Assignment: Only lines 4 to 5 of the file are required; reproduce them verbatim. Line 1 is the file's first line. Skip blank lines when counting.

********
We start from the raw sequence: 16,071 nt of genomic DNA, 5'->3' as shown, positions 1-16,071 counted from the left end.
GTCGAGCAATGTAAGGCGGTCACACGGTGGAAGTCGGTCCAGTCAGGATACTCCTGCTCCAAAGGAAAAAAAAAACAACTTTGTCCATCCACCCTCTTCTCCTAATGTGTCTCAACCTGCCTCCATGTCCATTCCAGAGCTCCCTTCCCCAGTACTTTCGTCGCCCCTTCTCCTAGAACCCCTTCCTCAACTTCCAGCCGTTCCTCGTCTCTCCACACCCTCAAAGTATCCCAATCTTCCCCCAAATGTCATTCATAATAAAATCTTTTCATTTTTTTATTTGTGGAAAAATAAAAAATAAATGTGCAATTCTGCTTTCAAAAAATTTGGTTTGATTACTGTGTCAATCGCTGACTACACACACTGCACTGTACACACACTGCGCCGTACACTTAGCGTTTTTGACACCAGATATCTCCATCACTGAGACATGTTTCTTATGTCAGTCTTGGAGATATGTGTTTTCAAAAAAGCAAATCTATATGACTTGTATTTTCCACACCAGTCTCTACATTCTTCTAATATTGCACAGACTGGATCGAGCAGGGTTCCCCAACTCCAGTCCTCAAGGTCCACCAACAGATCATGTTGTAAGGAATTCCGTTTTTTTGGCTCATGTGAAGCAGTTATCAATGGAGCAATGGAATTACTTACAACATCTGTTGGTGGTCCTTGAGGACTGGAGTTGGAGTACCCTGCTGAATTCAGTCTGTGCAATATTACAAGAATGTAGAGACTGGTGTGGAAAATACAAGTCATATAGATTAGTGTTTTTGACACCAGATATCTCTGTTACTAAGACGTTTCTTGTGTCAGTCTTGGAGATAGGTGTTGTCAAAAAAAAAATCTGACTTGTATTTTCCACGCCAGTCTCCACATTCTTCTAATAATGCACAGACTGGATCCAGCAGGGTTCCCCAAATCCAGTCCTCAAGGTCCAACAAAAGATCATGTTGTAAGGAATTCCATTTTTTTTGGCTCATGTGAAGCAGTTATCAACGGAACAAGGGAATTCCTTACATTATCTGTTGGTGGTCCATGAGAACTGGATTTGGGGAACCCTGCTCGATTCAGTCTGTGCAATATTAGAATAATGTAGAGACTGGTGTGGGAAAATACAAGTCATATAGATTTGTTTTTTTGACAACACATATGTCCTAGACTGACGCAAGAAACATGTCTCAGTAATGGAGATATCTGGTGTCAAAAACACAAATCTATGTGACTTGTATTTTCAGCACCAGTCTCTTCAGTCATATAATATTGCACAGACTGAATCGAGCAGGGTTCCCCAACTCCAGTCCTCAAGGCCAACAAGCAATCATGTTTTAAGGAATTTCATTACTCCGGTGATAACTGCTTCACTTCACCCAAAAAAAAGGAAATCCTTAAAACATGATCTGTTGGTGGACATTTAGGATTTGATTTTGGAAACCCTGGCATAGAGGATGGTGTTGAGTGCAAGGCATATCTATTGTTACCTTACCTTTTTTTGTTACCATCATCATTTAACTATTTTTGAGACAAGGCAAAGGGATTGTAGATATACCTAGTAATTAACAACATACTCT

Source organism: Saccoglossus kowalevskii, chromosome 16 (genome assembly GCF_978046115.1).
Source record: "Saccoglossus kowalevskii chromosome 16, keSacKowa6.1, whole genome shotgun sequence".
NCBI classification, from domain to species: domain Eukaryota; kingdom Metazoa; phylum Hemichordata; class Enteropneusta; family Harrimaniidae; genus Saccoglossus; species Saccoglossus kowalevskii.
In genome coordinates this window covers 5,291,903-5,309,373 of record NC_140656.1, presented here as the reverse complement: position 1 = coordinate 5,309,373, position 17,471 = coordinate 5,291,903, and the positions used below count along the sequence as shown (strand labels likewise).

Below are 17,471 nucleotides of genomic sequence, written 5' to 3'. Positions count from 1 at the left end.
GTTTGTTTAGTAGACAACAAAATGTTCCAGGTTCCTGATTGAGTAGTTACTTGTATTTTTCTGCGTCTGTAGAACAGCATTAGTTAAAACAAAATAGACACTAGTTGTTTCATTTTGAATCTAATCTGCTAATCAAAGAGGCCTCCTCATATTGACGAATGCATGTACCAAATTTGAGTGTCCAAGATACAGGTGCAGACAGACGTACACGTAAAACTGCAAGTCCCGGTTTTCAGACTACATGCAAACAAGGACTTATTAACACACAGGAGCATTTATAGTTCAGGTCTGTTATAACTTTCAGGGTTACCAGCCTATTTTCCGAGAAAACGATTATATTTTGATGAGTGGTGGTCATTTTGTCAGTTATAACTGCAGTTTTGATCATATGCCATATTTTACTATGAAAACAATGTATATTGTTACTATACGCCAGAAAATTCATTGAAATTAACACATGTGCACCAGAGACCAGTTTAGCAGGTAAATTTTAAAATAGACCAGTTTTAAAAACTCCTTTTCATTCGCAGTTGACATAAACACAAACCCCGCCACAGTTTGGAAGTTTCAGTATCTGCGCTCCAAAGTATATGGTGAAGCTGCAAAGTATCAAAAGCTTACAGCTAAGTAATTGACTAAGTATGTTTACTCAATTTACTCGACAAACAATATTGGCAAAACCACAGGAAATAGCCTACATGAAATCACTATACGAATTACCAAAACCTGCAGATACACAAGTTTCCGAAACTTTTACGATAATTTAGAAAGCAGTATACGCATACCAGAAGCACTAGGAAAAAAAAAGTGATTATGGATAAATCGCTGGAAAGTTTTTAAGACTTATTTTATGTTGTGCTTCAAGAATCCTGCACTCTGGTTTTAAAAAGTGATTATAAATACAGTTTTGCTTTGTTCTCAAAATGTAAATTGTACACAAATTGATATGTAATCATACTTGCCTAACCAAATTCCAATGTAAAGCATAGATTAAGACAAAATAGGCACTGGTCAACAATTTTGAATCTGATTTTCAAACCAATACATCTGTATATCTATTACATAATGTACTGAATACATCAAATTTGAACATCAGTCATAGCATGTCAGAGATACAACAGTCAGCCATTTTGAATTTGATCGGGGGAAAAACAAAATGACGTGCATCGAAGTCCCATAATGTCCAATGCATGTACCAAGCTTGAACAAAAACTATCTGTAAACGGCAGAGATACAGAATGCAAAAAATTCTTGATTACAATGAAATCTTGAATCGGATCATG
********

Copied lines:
Source record: "Saccoglossus kowalevskii chromosome 16, keSacKowa6.1, whole genome shotgun sequence".
NCBI classification, from domain to species: domain Eukaryota; kingdom Metazoa; phylum Hemichordata; class Enteropneusta; family Harrimaniidae; genus Saccoglossus; species Saccoglossus kowalevskii.